Multi-Attribute Monitoring and the Multi-Attribute Method: A Powerful Double Act for Supporting Biopharmaceutical Manufacturing

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LCGC Supplements, Recent Developments in Biopharmaceutical Analysis, Volume 40, Issue s4
Pages: 23–25,34

As biopharmaceutical manufacturers look towards implementing solutions for real-time process monitoring, the availability of simple, yet informative analytical methods is required. In this article, we discuss the combination of multi-attribute monitoring using Protein A affinity chromatography coupled to mass spectrometry (MS) for rapid trending of product quality attributes (PQAs) during upstream processing, with the multi-attribute method (MAM) for site-specific analysis of PQAs and new peak detection to determine adherence to specifications. Working together, these multi-attribute approaches represent a powerful combination for advanced process control.

Biopharmaceuticals, such as monoclonal antibodies (mAbs), continue to dominate the global pharmaceutical market with the expectation that they will hold 20% of the market share by the end of 2022. This growth is because of the success of these products in treating complex diseases, such as cancer, and the development of biosimilars and next-generation biotherapeutics, which include bispecific antibodies and cell and gene therapy products (1).

MAbs are mixtures of complex glycoproteins that consist of two heavy chains and two light chains. These chains are connected through a series of intra- and interchain disulfide bonds that stabilize the structure. MAbs are produced through industrial scale bioprocessing of mammalian cells, such as Chinese hamster ovary (CHO) cells and undergo a series of enzymatic and chemical post-translational modifications (PTMs). These modifications can impact the overall biological activity produced; consequently, there are product quality attributes (PQAs) that must be monitored to ensure their abundance is within an acceptable limit or range (2). Examples of these modifications that impact PQAs include asparagine deamidation, methionine oxidation, and the types and abundance of different glycans present on the mAb (3). Several parameters during the bioprocess can affect the abundance of PQAs. For example, reducing the levels of dissolved oxygen within a bioreactor was previously shown to decrease the levels of galactosylated glycans using continuous culture conditions (4).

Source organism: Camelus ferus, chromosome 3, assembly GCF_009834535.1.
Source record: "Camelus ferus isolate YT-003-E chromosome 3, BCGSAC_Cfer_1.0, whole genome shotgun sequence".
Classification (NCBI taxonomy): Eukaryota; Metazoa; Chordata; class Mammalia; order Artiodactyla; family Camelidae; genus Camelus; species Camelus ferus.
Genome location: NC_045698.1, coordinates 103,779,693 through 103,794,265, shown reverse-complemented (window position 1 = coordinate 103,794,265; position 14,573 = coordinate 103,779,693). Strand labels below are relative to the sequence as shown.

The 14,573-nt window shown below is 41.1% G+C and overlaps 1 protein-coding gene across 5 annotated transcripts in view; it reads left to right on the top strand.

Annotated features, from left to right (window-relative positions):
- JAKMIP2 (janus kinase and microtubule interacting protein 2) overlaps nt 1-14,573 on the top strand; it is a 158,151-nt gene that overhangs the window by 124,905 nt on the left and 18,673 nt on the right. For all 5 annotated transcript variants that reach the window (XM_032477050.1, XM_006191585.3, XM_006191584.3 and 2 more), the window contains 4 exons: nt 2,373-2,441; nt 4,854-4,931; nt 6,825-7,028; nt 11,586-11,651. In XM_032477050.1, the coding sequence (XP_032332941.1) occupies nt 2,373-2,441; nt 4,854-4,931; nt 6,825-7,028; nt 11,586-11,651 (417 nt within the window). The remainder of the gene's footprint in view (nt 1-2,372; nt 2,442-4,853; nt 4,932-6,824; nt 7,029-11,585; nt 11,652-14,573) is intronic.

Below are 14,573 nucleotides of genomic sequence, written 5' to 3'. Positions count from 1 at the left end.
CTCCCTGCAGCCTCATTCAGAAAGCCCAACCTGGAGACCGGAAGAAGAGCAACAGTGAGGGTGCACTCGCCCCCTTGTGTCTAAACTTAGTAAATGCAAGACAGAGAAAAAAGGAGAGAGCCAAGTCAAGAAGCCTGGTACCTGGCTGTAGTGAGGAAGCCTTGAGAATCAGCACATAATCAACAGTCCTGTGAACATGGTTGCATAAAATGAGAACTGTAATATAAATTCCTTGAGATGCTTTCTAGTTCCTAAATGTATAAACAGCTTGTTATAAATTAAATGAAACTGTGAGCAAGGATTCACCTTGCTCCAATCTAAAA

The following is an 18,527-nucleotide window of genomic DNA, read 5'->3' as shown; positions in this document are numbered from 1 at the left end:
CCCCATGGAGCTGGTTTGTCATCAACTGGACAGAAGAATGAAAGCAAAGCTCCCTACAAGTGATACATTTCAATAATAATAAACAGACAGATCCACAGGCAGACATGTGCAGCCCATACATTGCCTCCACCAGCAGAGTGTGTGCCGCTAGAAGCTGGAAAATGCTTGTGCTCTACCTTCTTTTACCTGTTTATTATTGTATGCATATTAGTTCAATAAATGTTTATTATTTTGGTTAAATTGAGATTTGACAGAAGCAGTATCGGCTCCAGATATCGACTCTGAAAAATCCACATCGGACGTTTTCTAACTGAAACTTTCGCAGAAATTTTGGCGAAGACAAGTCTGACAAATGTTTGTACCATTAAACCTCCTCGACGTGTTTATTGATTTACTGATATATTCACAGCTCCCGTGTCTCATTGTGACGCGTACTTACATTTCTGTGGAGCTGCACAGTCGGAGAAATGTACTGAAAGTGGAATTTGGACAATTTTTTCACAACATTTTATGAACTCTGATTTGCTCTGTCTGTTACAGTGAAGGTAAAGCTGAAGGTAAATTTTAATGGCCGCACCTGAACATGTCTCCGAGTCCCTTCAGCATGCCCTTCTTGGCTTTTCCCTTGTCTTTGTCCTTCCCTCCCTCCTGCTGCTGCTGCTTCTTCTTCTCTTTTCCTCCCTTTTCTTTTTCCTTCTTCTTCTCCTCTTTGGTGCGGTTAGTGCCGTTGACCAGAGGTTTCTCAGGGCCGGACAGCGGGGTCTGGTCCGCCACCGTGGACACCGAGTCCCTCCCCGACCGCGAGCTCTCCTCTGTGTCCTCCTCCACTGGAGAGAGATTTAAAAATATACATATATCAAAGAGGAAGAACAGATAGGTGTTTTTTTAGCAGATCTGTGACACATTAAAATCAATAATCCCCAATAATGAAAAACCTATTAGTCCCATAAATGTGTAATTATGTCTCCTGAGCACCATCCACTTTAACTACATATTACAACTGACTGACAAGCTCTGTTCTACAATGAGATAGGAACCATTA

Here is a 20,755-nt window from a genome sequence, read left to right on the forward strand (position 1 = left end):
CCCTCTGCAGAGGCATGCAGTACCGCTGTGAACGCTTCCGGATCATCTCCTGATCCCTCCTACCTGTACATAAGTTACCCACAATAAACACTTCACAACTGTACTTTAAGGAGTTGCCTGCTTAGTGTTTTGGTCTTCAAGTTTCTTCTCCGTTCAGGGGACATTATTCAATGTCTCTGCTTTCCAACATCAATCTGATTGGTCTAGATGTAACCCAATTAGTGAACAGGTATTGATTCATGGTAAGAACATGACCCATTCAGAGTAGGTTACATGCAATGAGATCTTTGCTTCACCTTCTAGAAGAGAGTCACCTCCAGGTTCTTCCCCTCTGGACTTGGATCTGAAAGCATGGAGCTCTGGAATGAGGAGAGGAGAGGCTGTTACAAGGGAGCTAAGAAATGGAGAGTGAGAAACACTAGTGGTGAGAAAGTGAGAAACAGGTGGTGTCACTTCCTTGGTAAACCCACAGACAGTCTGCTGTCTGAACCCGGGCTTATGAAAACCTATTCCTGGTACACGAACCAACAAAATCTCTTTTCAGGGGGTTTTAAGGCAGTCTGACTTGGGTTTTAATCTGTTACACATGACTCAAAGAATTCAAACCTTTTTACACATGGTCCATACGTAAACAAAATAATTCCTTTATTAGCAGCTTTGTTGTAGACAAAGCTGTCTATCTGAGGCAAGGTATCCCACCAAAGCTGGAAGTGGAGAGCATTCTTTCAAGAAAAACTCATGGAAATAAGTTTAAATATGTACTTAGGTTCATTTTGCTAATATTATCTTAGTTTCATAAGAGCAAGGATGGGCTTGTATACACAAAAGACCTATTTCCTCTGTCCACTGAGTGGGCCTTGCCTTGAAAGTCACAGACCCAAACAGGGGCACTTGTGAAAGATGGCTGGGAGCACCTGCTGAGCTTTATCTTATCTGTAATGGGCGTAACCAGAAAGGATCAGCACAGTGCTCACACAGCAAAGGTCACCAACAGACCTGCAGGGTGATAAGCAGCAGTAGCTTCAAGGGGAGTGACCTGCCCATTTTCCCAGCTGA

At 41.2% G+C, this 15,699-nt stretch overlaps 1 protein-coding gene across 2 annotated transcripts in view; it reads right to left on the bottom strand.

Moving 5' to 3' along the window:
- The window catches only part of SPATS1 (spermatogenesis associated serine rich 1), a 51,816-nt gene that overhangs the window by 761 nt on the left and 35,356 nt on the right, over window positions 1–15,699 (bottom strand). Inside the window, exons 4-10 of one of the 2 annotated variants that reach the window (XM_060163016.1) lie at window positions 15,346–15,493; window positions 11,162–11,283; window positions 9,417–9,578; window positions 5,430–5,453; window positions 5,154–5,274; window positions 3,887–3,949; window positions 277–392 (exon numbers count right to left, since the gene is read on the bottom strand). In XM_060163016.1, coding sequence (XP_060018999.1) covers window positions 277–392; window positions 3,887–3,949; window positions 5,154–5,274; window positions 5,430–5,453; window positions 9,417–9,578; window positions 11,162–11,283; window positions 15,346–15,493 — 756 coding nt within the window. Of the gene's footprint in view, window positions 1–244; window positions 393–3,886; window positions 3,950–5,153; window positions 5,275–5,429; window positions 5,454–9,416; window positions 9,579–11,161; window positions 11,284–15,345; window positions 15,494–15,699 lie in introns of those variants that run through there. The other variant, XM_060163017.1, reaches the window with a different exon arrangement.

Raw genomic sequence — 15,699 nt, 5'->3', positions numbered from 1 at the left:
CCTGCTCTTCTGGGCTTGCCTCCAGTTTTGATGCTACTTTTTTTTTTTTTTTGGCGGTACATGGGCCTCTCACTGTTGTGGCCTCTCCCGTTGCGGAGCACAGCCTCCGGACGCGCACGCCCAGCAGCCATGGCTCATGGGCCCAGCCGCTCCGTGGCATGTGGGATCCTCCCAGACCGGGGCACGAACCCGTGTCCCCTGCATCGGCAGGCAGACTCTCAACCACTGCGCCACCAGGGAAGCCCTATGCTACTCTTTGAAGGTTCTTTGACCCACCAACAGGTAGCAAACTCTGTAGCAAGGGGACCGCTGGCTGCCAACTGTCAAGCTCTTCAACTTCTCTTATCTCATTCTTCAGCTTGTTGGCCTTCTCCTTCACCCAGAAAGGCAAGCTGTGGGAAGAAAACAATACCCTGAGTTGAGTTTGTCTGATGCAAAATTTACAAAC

Protein A affinity chromatography is often the frontline strategy for purification of mAbs following upstream bioprocessing. In Protein A chromatography, the Fc region of the mAb binds to the Protein A while the unbound media and cellular components pass through the column. The mAb is then eluted from the column through disruption of the Protein A–mAb interaction using a low pH buffer (5). Following purification, the product is fully characterized. Process analytical technologies (PAT) that could be both at-line and online have been recently implemented to allow closer monitoring of protein expression process (6,7). Indeed, the ability to evaluate proteoforms of the product even at early stages could help with optimizing the culture strategy. Normally, at-line strategies require purification steps to remove culture media components that create a complicate matrix that is not compatible with most detection techniques. For this reason, these workflows can be lengthy. Nevertheless, the amount of information returned can be extensive, making it worth the investment of time and effort to characterize the product during the growth and harvest steps. The multi-attribute method (MAM) was employed for this purpose in the past (8–10). This workflow consists of liquid chromatography–mass spectrometry (LC–MS) peptide mapping analysis that allows for simultaneous and automated monitoring of multiple PQAs through the use of the instrument and processing method based on previous reference analysis. Using accurate high-resolution mass data and highly reproducible chromatographic retention times (tR), the software can identify and quantify low abundant variations as well as the presence of contaminants through a nontargeted MS approach named new peak detection (NPD) (11). Although MAM has proven to be effective in the monitoring of PQAs over the course of a bioproduction cell culture, it is still a bottom-up process that requires a long sample preparation protocol combined with the potential risk of inducing modification during the sample preparation steps that could affect the quantitation of naturally occurring PQAs.